Santa Barbara: The Epicenter of (Direct) Relief

By Steven Libowitz   |   September 2, 2021
An air charter destined for Haiti that includes 165 pallets of medicines, emergency medical backpacks, IV solutions, medical tents, and other resource to help hospitals care for people affected by the recent earthquake

Direct Relief has been so efficient at serving as one of the country’s most effective humanitarian assistance organizations that it’s easy to overlook the scope and the scale of what the nonprofit achieves.

Just last week alone, for example, Direct Relief airlifted a huge planeload of medical supplies and other equipment to Haiti after the earthquake while at the same time responding similarly to wildfires in Northern California, Oregon, and Minnesota, and delivering 1.75 million doses of the Moderna COVID-19 vaccine to Mexico while also helping Santa Barbara Neighborhood Clinics administer the injections at its own headquarters. Not to mention its regular programs providing medicines and supplies on an ongoing basis to poverty-stricken locales.

That multi-pronged capability is one of the main ingredients that has made Direct Relief so successful as one of the world’s premier nonprofits, said Heather Bennett, Direct Relief’s vice president of partnerships and philanthropy.

“It’s part of what makes us unique, that at any given moment we’re directly responding to a number of major emergencies locally, nationally, and internationally,” she said.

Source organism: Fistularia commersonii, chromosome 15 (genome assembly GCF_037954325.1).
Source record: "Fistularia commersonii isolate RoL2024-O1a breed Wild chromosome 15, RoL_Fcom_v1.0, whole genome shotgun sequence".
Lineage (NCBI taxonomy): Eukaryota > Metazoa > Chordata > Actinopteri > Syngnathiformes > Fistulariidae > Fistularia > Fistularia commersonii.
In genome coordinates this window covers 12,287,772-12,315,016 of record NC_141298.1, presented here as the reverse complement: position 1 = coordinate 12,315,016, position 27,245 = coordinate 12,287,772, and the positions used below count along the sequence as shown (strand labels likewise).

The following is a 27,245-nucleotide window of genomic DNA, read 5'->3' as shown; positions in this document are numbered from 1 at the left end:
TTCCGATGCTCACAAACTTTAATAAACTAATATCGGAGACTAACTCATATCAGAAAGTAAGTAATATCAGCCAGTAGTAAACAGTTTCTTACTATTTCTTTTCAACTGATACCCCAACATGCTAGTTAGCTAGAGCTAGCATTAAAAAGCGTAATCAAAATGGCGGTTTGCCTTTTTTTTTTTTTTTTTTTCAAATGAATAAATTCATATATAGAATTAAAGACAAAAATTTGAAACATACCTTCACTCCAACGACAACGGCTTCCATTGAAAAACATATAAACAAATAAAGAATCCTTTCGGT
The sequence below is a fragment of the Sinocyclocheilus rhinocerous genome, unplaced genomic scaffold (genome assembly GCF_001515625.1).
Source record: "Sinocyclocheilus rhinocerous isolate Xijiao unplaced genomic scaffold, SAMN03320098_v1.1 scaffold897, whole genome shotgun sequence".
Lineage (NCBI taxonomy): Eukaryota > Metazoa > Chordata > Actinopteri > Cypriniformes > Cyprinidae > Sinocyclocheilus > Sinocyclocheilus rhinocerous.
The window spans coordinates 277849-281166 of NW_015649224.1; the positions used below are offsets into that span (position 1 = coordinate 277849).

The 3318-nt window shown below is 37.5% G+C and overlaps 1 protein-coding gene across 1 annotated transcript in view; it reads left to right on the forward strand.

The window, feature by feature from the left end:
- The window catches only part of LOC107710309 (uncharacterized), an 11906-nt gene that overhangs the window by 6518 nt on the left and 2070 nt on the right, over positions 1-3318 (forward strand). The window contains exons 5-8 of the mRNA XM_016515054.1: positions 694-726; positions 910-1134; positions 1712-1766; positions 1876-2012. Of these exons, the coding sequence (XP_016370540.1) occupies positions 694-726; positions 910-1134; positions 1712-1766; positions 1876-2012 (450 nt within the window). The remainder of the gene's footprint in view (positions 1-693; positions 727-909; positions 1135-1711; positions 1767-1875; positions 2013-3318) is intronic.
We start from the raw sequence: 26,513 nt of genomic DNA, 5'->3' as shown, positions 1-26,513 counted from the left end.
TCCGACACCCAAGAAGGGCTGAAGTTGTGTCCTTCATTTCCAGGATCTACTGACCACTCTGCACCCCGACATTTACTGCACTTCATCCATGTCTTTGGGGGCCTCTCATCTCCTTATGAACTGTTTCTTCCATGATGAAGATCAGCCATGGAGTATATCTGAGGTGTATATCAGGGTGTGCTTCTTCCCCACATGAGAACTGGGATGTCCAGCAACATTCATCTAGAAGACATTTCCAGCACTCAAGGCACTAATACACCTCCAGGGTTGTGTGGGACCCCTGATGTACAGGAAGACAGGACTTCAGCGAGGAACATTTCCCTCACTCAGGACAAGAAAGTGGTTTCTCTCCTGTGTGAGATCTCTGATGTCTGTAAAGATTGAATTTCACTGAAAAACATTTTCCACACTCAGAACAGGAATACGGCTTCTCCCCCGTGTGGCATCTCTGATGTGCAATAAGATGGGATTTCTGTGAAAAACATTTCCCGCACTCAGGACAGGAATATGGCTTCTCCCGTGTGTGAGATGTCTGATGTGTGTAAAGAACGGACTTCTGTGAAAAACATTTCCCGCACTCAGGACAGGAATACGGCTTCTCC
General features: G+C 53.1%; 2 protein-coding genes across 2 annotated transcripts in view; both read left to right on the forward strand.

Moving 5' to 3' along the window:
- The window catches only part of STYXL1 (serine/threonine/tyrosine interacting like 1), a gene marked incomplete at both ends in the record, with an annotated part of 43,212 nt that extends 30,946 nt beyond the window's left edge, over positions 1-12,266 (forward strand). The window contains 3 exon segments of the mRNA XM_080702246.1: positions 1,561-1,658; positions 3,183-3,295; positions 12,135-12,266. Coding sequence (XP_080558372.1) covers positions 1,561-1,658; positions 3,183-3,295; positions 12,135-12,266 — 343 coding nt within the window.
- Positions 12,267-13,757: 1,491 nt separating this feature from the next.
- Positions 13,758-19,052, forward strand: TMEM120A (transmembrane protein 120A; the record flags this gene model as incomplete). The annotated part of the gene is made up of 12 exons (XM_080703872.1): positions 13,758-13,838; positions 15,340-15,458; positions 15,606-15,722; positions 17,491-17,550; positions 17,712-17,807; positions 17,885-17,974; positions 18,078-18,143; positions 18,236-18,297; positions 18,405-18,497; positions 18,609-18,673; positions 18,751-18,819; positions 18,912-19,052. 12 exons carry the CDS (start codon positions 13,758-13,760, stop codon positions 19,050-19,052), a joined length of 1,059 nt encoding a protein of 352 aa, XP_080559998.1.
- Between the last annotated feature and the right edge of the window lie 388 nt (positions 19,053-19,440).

It also helps that the organization is entirely apolitical and doesn’t take any government money, but is instead entirely funded by philanthropy.

“That makes us an ideal partner to help broker these transportation arrangements,” explained Tony Moran, the organization’s vice president of communications. “We’re able to facilitate the transportation of vaccines donated by the U.S. government to Mexico as well as moving Mexico-manufactured vaccines to Central and South America.”

Direct Relief’s COVID campaign started soon after the coronavirus started closing the country, with the nonprofit stepping in to fill a vital role via its ability to move much more rapidly than government bureaucracy might allow, with the organization quickly becoming the largest provider of PPE globally over the last 18 months making sure doctors were able to wear something more protective than garbage bags when treating infectious patients afflicted with the virus.

“Governments are really stretched at every level,” Bennett said. “They’re really pressured but they’re maxed out right now. We’ve been able to step up as one of the largest charities in the country to be able to fill that gap, providing public service on a private and humanitarian basis, and step into that role to help governments out.”

Pretty impressive.